This article explores the evolution of NATO as a security community in three phases. It argues that during the Cold War and immediate Post- Cold War era, the Alliance had a focused grand strategy. In the third phase which starts after September 11th, the Alliance’s grand strategy is in flux, while it is engaged in various missions that are a mixture of borderless collective defence, humanitarian intervention, and the safeguarding of trade routes and resources. The place of Turkey as a predominantly ‘functional’ ally in the first two phases and then as a ‘strategic partner’ in the last phase is examined and followed by the likely points of continuing cooperation with NATO and likely divergence of interests in the long term.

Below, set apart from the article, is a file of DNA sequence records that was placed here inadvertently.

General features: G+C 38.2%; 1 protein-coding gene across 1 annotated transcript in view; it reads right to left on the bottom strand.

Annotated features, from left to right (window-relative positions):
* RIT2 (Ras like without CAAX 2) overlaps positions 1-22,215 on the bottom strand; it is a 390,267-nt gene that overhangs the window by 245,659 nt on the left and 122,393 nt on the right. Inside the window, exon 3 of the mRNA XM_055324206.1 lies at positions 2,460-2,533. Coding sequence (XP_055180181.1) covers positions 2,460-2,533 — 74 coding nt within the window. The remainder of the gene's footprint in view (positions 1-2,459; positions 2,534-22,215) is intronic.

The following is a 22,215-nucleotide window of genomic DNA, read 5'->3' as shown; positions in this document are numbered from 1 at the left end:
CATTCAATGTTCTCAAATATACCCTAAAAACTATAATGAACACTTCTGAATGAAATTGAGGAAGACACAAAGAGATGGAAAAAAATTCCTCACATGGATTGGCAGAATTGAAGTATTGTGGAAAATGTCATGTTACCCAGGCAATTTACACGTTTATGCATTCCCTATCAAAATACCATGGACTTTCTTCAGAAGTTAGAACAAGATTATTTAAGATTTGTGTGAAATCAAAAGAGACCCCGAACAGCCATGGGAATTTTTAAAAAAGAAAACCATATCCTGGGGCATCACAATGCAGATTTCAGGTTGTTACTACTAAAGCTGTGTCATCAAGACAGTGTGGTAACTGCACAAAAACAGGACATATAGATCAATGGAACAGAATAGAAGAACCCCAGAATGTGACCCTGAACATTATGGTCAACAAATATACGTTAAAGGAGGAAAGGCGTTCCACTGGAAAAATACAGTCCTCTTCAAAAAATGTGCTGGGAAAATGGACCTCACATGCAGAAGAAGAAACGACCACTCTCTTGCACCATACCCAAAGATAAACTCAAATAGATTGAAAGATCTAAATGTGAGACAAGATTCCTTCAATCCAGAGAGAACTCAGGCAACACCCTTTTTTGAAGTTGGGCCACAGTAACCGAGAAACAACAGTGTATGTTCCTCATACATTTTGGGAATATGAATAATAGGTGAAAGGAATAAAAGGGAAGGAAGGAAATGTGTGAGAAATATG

NATO, Collective Defence, Collective Security, Security Community, Turkey, Missile Defence.
When Turkey joined NATO sixty years ago, NATO was a different kind of an Alliance than the one it has evolved into today, and Turkey was a far more different country, compared to the regionally proactive player it has become today.